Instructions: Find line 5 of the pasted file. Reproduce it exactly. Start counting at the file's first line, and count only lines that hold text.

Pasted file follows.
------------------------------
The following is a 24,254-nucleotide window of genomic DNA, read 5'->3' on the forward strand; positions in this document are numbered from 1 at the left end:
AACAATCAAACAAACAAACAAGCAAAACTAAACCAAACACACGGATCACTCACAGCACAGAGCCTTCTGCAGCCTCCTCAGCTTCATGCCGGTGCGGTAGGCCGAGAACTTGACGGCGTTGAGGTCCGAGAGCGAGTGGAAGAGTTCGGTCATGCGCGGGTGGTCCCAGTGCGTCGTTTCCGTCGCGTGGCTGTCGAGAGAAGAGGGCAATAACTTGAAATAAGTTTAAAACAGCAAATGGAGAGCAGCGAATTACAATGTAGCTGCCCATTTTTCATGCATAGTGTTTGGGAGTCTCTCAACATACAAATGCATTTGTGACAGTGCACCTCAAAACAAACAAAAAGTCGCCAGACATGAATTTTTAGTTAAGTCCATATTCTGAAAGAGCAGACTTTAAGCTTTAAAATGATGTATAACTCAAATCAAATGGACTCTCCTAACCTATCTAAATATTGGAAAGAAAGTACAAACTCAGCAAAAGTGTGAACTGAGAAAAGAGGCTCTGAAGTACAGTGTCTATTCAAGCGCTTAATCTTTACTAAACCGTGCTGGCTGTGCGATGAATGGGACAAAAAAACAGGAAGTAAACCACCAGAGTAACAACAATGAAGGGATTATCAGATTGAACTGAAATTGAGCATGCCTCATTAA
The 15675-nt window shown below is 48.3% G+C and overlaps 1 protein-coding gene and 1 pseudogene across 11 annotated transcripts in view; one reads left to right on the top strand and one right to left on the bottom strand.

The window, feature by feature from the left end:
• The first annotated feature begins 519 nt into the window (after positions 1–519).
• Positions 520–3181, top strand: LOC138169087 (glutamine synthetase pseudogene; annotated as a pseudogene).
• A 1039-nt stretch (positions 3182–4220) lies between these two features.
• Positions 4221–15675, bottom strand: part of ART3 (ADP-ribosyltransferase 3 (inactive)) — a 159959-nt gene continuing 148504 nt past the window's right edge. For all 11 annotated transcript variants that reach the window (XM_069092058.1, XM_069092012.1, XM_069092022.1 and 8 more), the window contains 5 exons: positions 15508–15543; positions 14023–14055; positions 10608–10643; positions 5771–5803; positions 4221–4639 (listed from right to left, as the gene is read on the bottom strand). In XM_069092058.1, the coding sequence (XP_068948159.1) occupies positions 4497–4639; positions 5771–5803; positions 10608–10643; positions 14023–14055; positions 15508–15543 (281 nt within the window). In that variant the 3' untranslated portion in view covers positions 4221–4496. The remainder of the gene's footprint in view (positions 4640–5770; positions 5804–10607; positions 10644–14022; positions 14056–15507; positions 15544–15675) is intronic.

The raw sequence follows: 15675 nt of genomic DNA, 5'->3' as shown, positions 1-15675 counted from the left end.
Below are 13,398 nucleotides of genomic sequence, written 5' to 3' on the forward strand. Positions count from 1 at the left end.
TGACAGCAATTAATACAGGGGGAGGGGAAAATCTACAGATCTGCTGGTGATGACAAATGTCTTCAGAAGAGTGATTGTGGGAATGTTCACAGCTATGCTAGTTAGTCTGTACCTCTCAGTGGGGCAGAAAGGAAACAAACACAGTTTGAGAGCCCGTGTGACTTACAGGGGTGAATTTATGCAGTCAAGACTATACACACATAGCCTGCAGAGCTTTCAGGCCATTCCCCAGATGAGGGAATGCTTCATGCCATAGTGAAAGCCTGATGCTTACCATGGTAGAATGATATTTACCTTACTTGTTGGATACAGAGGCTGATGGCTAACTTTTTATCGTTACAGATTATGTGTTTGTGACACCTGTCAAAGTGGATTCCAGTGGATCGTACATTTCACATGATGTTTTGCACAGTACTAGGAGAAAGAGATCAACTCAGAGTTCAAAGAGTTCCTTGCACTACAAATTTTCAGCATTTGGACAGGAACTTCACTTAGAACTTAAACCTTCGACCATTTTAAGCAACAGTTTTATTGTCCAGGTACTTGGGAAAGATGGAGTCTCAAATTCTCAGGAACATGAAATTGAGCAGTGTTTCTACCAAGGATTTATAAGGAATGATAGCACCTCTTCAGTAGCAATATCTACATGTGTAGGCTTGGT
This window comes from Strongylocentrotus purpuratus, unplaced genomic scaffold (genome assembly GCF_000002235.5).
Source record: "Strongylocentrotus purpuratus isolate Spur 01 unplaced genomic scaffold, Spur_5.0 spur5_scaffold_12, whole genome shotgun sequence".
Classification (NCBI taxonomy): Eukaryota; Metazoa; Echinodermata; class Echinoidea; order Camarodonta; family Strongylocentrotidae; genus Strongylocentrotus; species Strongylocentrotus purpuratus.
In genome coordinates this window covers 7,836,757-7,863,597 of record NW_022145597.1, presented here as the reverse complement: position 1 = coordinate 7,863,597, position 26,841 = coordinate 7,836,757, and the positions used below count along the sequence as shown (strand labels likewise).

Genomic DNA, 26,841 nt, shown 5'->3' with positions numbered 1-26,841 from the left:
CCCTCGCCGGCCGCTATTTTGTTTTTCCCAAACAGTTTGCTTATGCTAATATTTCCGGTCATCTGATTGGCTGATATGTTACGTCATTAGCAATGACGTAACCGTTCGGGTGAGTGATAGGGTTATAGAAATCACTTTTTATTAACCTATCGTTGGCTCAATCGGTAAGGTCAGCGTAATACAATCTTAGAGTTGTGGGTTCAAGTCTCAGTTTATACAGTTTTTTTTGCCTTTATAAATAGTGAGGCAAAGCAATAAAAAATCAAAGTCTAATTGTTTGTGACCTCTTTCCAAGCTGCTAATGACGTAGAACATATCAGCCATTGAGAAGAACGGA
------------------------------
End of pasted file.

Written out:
• The first annotated feature begins 519 nt into the window (after positions 1–519).